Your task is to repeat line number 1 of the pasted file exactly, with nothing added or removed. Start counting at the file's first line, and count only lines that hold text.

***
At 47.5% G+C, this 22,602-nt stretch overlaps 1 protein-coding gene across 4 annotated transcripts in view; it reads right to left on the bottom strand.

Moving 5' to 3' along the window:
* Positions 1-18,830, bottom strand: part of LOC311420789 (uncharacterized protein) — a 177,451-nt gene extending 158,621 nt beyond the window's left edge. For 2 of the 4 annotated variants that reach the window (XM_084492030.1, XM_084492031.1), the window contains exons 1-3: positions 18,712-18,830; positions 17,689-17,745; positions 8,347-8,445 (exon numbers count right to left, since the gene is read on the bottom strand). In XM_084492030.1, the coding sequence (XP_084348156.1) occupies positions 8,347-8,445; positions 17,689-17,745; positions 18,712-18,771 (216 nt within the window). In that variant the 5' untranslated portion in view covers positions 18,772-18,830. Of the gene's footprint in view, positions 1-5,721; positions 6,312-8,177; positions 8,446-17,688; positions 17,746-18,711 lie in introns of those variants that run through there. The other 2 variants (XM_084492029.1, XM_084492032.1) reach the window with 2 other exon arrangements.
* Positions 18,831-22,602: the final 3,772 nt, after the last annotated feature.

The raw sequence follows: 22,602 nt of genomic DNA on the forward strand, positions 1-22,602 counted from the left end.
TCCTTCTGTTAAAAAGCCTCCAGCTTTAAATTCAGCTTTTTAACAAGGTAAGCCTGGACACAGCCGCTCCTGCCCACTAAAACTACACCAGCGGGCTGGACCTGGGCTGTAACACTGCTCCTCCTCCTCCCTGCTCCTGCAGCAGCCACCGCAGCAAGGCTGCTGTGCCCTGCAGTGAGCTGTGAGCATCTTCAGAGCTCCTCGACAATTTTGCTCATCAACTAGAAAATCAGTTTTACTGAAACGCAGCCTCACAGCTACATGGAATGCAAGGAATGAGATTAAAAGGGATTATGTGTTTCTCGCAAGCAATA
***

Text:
At 47.5% G+C, this 22,602-nt stretch overlaps 1 protein-coding gene across 4 annotated transcripts in view; it reads right to left on the bottom strand.